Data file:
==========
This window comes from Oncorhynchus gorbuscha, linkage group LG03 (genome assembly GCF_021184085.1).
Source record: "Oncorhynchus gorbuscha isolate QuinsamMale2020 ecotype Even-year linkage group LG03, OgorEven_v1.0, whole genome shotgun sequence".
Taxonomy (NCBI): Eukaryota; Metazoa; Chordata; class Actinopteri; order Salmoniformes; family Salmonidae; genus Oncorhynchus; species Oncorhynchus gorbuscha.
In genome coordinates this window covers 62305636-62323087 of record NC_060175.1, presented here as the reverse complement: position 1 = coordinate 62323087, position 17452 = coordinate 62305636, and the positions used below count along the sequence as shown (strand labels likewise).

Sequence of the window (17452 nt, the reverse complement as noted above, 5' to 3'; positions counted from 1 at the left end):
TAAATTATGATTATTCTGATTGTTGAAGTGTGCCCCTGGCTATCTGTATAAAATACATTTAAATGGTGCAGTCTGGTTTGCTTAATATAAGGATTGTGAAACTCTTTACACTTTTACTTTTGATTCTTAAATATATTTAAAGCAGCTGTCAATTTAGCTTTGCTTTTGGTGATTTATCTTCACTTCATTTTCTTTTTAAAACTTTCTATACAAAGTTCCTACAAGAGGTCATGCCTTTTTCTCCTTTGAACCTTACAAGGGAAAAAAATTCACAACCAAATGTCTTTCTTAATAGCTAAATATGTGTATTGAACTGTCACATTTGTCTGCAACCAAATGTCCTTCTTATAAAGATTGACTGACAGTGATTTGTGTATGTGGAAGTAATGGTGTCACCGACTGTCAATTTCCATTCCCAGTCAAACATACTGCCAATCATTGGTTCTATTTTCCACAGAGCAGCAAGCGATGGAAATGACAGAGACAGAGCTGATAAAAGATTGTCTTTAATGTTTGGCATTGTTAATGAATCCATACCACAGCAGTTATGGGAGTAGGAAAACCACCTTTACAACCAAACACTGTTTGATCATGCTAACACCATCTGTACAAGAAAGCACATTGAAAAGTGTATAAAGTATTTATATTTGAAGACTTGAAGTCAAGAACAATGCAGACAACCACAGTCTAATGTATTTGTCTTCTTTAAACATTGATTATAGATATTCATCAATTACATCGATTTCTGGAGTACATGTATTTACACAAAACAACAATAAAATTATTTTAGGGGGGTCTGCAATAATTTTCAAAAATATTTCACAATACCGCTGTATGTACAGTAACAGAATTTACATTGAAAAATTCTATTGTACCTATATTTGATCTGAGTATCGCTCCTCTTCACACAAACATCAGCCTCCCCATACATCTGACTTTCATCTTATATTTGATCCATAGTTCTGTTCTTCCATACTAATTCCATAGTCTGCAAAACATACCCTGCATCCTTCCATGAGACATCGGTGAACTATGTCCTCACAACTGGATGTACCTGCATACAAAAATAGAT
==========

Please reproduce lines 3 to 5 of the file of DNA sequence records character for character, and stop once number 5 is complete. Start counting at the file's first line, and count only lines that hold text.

Taxonomy (NCBI): Eukaryota; Metazoa; Chordata; class Actinopteri; order Salmoniformes; family Salmonidae; genus Oncorhynchus; species Oncorhynchus gorbuscha.
In genome coordinates this window covers 62305636-62323087 of record NC_060175.1, presented here as the reverse complement: position 1 = coordinate 62323087, position 17452 = coordinate 62305636, and the positions used below count along the sequence as shown (strand labels likewise).

Sequence of the window (17452 nt, the reverse complement as noted above, 5' to 3'; positions counted from 1 at the left end):